Mr Chorizo goes to Amsterdam – adventures in Europe’s frozen north
Well, I’m back from Amsterdam!
Didn’t even notice I was gone?
That’s what happens when you’re at the bottom of the blogosphere.
You can go on vacation and nobody worries. “Where’s Mr Chorizo?” thought my two or three fans. The rest didn’t even know anything was missing.
In any case, here I am. Back from Brussels, Brugge and Amsterdam.
Adventures in the north of Europe
Brussels was nice, and Brugge was literally the most beautiful city I’ve ever been to. Up till this week, the title was held by Assisi, home of Saint Francis. Now, it’s Brugge. (Don’t even ask me about Venice. Totally overrated, in my opinion.)
Anyway, today I’m going to talk about Amsterdam. It’s a very cute city, in a flat little country in the north of Europe. It’s full of canals and the Amstel river goes through it to meet the sea. Yeah, Amstel, like the beer. Who knew?
Talking about beer, my first 20 minutes in Amsterdam I couldn’t help but being kind of a dick. I went to a steakhouse to have lunch, and when I asked the waiter about the selection of beers, he recommended Heineken.
“Psh!” I said. “Do you have any better beers?” I had never really thought about it, but it turns out that the boring (but exceptionally well-marketed) Heineken is from the Netherlands.
Anyway, the waiter took it well. Surprisingly well… Just try telling a Spaniard that Mahou isn’t really that good. They’ll lynch you!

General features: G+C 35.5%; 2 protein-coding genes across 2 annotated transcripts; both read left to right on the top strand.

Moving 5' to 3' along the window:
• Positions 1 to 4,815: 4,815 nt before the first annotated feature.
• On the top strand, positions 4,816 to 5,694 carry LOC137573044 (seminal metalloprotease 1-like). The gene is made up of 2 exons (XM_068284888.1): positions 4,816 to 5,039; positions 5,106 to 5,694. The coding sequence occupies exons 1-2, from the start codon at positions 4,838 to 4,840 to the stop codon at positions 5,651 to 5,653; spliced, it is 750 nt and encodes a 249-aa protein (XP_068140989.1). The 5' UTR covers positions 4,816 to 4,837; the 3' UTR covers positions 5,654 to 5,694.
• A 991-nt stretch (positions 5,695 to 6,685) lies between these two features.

Darkness and the red light district
Of course, it was the middle of winter, and I was in the north of Europe, where it gets dark at about 4 PM. Luckily, walking around in the cold is so exhausting that you’re ready to collapse in bed by 7. Then you can wake up several hours before sunrise and do the same thing again the next day.
At one point, wandering around the center without a map, I passed through the red light district–it was about two in the afternoon, and there was some big Chinese fireworks-and-drumming thing going on a couple streets over. I really don’t know, it was noisy, and I wanted to check it out. Following the noise, I came across the meat market.
It was just as people had described to me–girls sitting in little boxes in the shop windows. Wearing lingerie and platform stilettos, smoking cigarettes and smiling at passers-by. Kind of weird. I had contemplated wandering through at night, but after what I saw during the day I decided I wasn’t that interested.
Typical Dutch street food: Herring and Mackerel
Anyway, I can hear what you’re thinking. You’re thinking, “But Mr Chorizo, no trip to Amsterdam would be complete without stopping at a food stall for some raw herring and peppered mackerel! Did you partake? What was the experience like?”
Well, yes, thank you for asking. I partook. The herring was okay. Actually, I was expecting pickled herring… Biting into a hot-dog bun full of raw fish on a cold day in January is, well, an experience you’ll probably only have in Amsterdam. The mackerel was better. Peppery.
I also went to a typical Dutch restaurant for a hot, steamy plate of stamppot.
Strangely, it was exactly like something my dad used to eat when I was a kid. Smoked sausage, mashed potatoes and sauerkraut.